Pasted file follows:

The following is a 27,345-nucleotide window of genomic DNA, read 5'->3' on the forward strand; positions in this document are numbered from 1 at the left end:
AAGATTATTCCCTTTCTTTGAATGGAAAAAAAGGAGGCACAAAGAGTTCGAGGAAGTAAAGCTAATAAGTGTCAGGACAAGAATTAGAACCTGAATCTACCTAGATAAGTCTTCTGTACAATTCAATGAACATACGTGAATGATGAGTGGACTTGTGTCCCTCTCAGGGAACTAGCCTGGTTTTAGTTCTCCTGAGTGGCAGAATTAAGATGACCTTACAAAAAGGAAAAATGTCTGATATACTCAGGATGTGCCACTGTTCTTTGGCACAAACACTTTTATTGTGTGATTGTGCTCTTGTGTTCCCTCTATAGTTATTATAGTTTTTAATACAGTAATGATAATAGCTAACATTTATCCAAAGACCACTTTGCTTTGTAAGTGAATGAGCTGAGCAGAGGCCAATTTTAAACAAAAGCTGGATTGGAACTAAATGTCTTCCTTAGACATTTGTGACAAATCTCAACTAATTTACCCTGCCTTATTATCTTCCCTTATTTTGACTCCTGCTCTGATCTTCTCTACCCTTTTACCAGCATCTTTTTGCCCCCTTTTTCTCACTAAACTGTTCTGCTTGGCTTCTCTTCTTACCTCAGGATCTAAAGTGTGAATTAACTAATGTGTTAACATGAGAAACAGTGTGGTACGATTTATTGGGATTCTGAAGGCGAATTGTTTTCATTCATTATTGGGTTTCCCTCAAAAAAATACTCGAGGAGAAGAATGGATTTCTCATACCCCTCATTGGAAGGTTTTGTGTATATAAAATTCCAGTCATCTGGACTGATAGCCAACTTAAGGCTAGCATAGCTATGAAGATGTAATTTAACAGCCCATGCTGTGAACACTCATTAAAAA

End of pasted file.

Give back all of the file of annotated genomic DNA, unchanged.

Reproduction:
The following is a 27,345-nucleotide window of genomic DNA, read 5'->3' on the forward strand; positions in this document are numbered from 1 at the left end:
AAGATTATTCCCTTTCTTTGAATGGAAAAAAAGGAGGCACAAAGAGTTCGAGGAAGTAAAGCTAATAAGTGTCAGGACAAGAATTAGAACCTGAATCTACCTAGATAAGTCTTCTGTACAATTCAATGAACATACGTGAATGATGAGTGGACTTGTGTCCCTCTCAGGGAACTAGCCTGGTTTTAGTTCTCCTGAGTGGCAGAATTAAGATGACCTTACAAAAAGGAAAAATGTCTGATATACTCAGGATGTGCCACTGTTCTTTGGCACAAACACTTTTATTGTGTGATTGTGCTCTTGTGTTCCCTCTATAGTTATTATAGTTTTTAATACAGTAATGATAATAGCTAACATTTATCCAAAGACCACTTTGCTTTGTAAGTGAATGAGCTGAGCAGAGGCCAATTTTAAACAAAAGCTGGATTGGAACTAAATGTCTTCCTTAGACATTTGTGACAAATCTCAACTAATTTACCCTGCCTTATTATCTTCCCTTATTTTGACTCCTGCTCTGATCTTCTCTACCCTTTTACCAGCATCTTTTTGCCCCCTTTTTCTCACTAAACTGTTCTGCTTGGCTTCTCTTCTTACCTCAGGATCTAAAGTGTGAATTAACTAATGTGTTAACATGAGAAACAGTGTGGTACGATTTATTGGGATTCTGAAGGCGAATTGTTTTCATTCATTATTGGGTTTCCCTCAAAAAAATACTCGAGGAGAAGAATGGATTTCTCATACCCCTCATTGGAAGGTTTTGTGTATATAAAATTCCAGTCATCTGGACTGATAGCCAACTTAAGGCTAGCATAGCTATGAAGATGTAATTTAACAGCCCATGCTGTGAACACTCATTAAAAA